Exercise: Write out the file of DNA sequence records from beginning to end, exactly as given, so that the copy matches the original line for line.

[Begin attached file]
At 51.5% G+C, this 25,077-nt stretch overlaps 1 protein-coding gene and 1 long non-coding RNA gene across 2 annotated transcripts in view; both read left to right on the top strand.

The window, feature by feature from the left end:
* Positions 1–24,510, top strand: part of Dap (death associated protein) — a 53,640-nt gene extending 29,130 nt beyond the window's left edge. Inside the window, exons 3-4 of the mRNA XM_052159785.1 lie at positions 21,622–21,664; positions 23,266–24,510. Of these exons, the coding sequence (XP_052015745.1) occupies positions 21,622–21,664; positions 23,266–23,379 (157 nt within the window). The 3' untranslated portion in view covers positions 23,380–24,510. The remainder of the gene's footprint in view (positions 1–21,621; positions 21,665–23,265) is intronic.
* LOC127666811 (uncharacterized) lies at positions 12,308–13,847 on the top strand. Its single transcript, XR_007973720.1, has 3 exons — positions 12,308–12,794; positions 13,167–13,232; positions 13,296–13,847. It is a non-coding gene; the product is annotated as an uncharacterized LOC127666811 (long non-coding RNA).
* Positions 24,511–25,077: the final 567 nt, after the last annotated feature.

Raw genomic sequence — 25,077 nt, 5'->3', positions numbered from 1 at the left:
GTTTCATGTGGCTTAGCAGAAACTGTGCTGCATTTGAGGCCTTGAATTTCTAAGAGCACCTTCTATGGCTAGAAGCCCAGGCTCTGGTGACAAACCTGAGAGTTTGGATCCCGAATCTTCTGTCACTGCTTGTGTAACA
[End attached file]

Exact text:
At 51.5% G+C, this 25,077-nt stretch overlaps 1 protein-coding gene and 1 long non-coding RNA gene across 2 annotated transcripts in view; both read left to right on the top strand.

The window, feature by feature from the left end:
* Positions 1–24,510, top strand: part of Dap (death associated protein) — a 53,640-nt gene extending 29,130 nt beyond the window's left edge. Inside the window, exons 3-4 of the mRNA XM_052159785.1 lie at positions 21,622–21,664; positions 23,266–24,510. Of these exons, the coding sequence (XP_052015745.1) occupies positions 21,622–21,664; positions 23,266–23,379 (157 nt within the window). The 3' untranslated portion in view covers positions 23,380–24,510. The remainder of the gene's footprint in view (positions 1–21,621; positions 21,665–23,265) is intronic.
* LOC127666811 (uncharacterized) lies at positions 12,308–13,847 on the top strand. Its single transcript, XR_007973720.1, has 3 exons — positions 12,308–12,794; positions 13,167–13,232; positions 13,296–13,847. It is a non-coding gene; the product is annotated as an uncharacterized LOC127666811 (long non-coding RNA).
* Positions 24,511–25,077: the final 567 nt, after the last annotated feature.

Raw genomic sequence — 25,077 nt, 5'->3', positions numbered from 1 at the left:
GTTTCATGTGGCTTAGCAGAAACTGTGCTGCATTTGAGGCCTTGAATTTCTAAGAGCACCTTCTATGGCTAGAAGCCCAGGCTCTGGTGACAAACCTGAGAGTTTGGATCCCGAATCTTCTGTCACTGCTTGTGTAACA